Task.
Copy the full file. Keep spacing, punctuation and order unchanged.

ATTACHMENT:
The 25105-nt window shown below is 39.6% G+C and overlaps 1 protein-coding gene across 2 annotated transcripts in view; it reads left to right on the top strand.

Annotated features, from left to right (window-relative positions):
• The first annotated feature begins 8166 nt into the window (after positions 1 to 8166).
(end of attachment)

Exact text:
The 25105-nt window shown below is 39.6% G+C and overlaps 1 protein-coding gene across 2 annotated transcripts in view; it reads left to right on the top strand.

Annotated features, from left to right (window-relative positions):
• The first annotated feature begins 8166 nt into the window (after positions 1 to 8166).